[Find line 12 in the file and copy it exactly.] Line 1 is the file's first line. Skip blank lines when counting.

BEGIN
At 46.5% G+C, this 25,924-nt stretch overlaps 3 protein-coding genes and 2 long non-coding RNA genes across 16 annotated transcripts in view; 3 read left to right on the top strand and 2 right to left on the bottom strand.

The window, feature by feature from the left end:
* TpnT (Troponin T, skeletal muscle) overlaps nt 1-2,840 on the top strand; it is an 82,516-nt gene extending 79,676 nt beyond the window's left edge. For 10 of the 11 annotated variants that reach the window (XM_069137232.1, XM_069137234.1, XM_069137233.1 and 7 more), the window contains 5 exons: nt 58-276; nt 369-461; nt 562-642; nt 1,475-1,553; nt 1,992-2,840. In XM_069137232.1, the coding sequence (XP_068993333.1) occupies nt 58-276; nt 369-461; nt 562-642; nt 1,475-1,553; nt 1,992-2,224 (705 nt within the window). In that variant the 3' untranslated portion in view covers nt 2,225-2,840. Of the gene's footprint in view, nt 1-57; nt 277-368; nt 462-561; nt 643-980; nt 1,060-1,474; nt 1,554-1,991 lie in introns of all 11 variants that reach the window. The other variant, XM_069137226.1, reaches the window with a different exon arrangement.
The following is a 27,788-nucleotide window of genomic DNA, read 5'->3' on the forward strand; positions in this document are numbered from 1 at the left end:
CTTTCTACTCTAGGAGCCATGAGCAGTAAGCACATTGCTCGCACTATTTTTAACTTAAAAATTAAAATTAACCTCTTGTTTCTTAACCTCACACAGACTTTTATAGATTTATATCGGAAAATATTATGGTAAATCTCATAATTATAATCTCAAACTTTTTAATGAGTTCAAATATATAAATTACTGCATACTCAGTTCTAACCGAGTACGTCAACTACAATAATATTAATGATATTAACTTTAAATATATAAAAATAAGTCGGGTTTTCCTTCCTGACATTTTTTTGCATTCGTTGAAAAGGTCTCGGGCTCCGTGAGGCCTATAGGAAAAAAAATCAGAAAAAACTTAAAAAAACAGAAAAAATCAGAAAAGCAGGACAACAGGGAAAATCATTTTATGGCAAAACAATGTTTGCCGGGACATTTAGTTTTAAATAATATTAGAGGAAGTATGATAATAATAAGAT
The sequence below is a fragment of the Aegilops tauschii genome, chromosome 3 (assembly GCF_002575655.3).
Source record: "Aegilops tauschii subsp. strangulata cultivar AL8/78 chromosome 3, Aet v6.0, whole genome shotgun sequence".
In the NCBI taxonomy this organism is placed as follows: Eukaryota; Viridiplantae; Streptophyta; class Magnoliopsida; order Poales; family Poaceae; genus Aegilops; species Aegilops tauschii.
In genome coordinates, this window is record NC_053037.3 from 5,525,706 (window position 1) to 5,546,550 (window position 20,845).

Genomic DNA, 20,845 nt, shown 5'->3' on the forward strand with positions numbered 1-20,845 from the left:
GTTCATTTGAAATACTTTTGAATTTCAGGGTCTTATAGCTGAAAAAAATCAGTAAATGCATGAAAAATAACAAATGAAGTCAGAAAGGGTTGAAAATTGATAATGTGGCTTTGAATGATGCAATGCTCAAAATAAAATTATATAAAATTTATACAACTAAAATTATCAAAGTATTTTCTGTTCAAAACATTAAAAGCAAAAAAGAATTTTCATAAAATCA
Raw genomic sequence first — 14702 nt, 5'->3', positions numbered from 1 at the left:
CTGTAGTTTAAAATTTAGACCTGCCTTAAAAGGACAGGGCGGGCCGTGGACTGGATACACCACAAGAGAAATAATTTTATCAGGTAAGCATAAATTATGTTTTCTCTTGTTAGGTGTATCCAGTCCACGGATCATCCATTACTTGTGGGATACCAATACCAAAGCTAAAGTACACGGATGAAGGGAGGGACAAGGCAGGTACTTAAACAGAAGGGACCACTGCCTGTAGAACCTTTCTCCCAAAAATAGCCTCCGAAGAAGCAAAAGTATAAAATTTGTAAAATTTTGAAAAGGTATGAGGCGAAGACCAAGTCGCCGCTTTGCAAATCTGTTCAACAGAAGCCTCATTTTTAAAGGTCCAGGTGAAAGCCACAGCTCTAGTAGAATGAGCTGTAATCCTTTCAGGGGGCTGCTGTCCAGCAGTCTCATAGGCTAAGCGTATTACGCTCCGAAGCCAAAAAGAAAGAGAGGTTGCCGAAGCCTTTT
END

Raw genomic sequence first — 14702 nt, 5'->3', positions numbered from 1 at the left: